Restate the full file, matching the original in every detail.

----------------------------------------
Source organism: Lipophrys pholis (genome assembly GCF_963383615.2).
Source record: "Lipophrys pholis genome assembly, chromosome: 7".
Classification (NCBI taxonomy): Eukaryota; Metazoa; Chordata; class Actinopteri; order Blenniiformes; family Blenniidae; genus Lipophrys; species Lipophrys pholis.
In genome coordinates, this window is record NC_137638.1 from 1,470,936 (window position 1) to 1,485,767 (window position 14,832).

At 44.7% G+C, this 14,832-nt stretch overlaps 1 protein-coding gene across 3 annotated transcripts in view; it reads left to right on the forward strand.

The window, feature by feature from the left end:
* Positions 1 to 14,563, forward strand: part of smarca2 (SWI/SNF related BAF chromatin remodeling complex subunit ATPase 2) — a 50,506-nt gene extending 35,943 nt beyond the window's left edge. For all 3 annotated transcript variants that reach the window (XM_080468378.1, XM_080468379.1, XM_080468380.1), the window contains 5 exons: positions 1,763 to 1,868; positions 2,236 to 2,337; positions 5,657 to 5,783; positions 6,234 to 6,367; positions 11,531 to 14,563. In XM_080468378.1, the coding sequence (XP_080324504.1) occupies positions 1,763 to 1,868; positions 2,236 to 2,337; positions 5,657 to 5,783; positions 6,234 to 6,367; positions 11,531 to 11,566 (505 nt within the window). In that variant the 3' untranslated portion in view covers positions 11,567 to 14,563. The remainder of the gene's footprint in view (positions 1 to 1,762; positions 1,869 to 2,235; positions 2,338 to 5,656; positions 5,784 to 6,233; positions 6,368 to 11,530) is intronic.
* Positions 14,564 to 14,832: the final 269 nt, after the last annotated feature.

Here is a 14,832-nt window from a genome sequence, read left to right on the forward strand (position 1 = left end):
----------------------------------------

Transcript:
Source organism: Lipophrys pholis (genome assembly GCF_963383615.2).
Source record: "Lipophrys pholis genome assembly, chromosome: 7".
Classification (NCBI taxonomy): Eukaryota; Metazoa; Chordata; class Actinopteri; order Blenniiformes; family Blenniidae; genus Lipophrys; species Lipophrys pholis.
In genome coordinates, this window is record NC_137638.1 from 1,470,936 (window position 1) to 1,485,767 (window position 14,832).

At 44.7% G+C, this 14,832-nt stretch overlaps 1 protein-coding gene across 3 annotated transcripts in view; it reads left to right on the forward strand.

The window, feature by feature from the left end:
* Positions 1 to 14,563, forward strand: part of smarca2 (SWI/SNF related BAF chromatin remodeling complex subunit ATPase 2) — a 50,506-nt gene extending 35,943 nt beyond the window's left edge. For all 3 annotated transcript variants that reach the window (XM_080468378.1, XM_080468379.1, XM_080468380.1), the window contains 5 exons: positions 1,763 to 1,868; positions 2,236 to 2,337; positions 5,657 to 5,783; positions 6,234 to 6,367; positions 11,531 to 14,563. In XM_080468378.1, the coding sequence (XP_080324504.1) occupies positions 1,763 to 1,868; positions 2,236 to 2,337; positions 5,657 to 5,783; positions 6,234 to 6,367; positions 11,531 to 11,566 (505 nt within the window). In that variant the 3' untranslated portion in view covers positions 11,567 to 14,563. The remainder of the gene's footprint in view (positions 1 to 1,762; positions 1,869 to 2,235; positions 2,338 to 5,656; positions 5,784 to 6,233; positions 6,368 to 11,530) is intronic.
* Positions 14,564 to 14,832: the final 269 nt, after the last annotated feature.

Here is a 14,832-nt window from a genome sequence, read left to right on the forward strand (position 1 = left end):